Brossard and Zwiefel devote five months to mission

This article submitted by Erin Aagesen on 4/05/00.

Tami Brossard and Josh Zweifel recently returned from missionary work abroad. Brossard's work was done in Madagascar and Zweifel's was in Guinea.

The two did this through a program called Youth With A Mission, or YWAM. They dedicated five months of their lives to this program, from Sept. 25 until Feb. 25. First they attended a three-month training course in Tyler, Texas. Then, they spent an additional month in a related program. Brossard was based Kansas and Zweifel was based in Oklahoma. In their final month of service, they went to work in their respective countries. YWAM has mission bases all over the world.

During the training course, held on a YWAM base, the two attended four hours of class each day. They were lectured by different speakers. "They basically talked about how to know God and make Him known to others," explained Brossard of the classes.

The funds for the mission trips were raised through donations, which were last minute, and, according to Zweifel, "a miracle." He had his entire trip paid for by a woman who wrote out a check after witnessing a drama presented by his team three days before they left. Likewise, Brossard and other members of her team were sponsored by private generosity.

Tami Brossard Brossard(left)and her team of 13 Americans, most of them between 18 and 22 years of age, were based in Madagascar's capital city of Antananarivo, where they ministered six days a week.

The main ministry of the group was to visit widows. Brossard explained that the people were very poor and lived in small, mud huts, with grass roofs. "They were so glad to see Americans," she said, "It meant so much to them that we came over just for them."

The group discussed Christianity and the Bible with the people there, who, according to Brossard, had no access to Bibles and were confused with religion. "They are very superstitious people," she said. "Although the religion is half Christian, there is a lot of idol worship and ancestral worship."

They also played with children, shared Bible stories with them, and addressed topics, such as smoking and drinking, not typically discussed.

The missionaries could not drink the water, because of the risk of cholera, and had to be careful of malaria. "It's amazing no one got sick. The meat would sit outside at market all day with flies on it, and then we'd eat it for supper. We just prayed over it and ate it," Brossard said with a chuckle.

One of the team members did become very ill for two weeks during the stay. The group leader and some of the team members prayed over the girl, who went from barely being able to stand to being healthy and energetic in a matter of seconds. "It was really a miracle," said Brossard.

Another of these miracles, according to Brossard, occured with the wife of the city's mayor, who was angry and confused with God. One of her daughters had died, and another was sick with the same disease. Brossard's group prayed and talked with her. Later, the disease her daughter suffered from was discovered and treated. The woman began to become excited about God, and felt He had sent these people to help her daughter.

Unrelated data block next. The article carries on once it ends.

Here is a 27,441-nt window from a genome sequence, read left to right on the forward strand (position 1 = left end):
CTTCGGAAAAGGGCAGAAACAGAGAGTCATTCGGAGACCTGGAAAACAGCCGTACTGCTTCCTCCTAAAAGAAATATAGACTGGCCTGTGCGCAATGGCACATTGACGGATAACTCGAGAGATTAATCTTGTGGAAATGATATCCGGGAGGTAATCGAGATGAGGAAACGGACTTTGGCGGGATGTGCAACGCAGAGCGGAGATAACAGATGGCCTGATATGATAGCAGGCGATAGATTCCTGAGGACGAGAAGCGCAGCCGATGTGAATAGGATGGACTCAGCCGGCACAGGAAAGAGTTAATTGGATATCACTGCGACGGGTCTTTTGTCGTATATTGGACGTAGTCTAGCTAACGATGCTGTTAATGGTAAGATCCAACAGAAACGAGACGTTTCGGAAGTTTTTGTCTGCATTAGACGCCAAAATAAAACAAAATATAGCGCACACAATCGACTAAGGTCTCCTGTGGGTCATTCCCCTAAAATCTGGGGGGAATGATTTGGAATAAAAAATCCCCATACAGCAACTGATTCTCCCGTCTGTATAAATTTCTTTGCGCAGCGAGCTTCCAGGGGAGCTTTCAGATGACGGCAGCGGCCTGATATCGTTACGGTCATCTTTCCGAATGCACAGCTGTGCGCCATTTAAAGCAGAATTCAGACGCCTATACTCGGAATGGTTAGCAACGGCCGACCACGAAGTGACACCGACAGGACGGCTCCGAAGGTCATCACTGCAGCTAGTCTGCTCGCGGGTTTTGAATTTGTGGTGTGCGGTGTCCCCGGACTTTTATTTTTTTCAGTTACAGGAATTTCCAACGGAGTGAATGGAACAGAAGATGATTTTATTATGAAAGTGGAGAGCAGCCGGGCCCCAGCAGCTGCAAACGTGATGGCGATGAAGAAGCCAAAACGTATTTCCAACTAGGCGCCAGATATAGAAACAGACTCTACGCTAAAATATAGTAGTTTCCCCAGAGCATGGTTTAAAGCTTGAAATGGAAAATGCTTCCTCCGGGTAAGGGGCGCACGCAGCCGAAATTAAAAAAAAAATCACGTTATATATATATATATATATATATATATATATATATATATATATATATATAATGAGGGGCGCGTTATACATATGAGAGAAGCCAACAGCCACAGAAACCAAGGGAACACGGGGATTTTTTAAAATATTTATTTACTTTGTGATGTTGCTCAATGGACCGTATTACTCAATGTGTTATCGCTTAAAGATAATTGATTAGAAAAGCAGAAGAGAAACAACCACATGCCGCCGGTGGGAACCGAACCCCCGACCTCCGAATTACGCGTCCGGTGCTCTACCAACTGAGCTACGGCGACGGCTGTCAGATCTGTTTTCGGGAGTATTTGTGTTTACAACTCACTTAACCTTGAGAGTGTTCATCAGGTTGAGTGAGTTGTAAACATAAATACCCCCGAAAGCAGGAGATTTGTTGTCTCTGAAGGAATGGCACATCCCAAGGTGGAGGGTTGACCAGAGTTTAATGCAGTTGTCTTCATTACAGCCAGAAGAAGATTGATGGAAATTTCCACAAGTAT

These experiences, along with close living conditions, helped to bring the teammates together. "We became very close," said Brossard, "I think our team became the closest of all of them."

Josh Zwiefel Zweifel's visit to Guinea was much like Brossard's stay. He and his 15- member team also stayed in a YWAM base in the capital city, Conakary, which is on the western coast of Africa. The main ministry of the group was visiting with children in schools and orphanages.

"All of the countries around Guinea are at war," he explained, "There are thousands of orphanages. We cared for the children and showed them love."

They put on skits and dramas for schools, orphanages, and colleges. A program for adult audiences was also presented. They worked six days a week, with one day off for touring and shopping.

"During one performance in the street, we had 70 or 80 people watching us," said Zweifel(far left in the picture),who described many as willing to accept their message. However, because of the Muslim background of the country, it was difficult. A Muslim who converts to Christianity could become disowned by his family. One belief, according to Zweifel, is that a Muslim can earn a way to heaven by killing a converted Christian.

He, also, described the closeness of his team. "We got to find out who everyone really was," he said. "We had to learn to get along, care for each other, cook for each other, and love each other."

What Zweifel describes as a "major learning experience," occurred on the way home, when the engine and fuel tanks of the airplane his team was riding on started on fire. It had just started moving when everyone on the plane had to evacuate, a chaotic chore which resulted in seven broken legs, but nothing worse.

"All of the people from my team were very calm. We knew it wouldn't blow up because we had prayed before we left," Zweifel said. "A lot of the other men on the plane were pushing the women and children."

Another "miracle"? Zweifel certainly thinks so. He later found out that all of the main fuel tanks were on fire, but didn't explode.

After a two-day lay over in Senegal, the group returned safely to the United States, where everything was wrapped up in a two-week debriefing. Both Zweifel and Brossard were required to attend.

Previous to this experience, Brossard had done two weeks of missionary work in Mexico, but this was Zweifel's first time. The couple, who plan to marry this May, can see themselves doing more missionary work together in the future.

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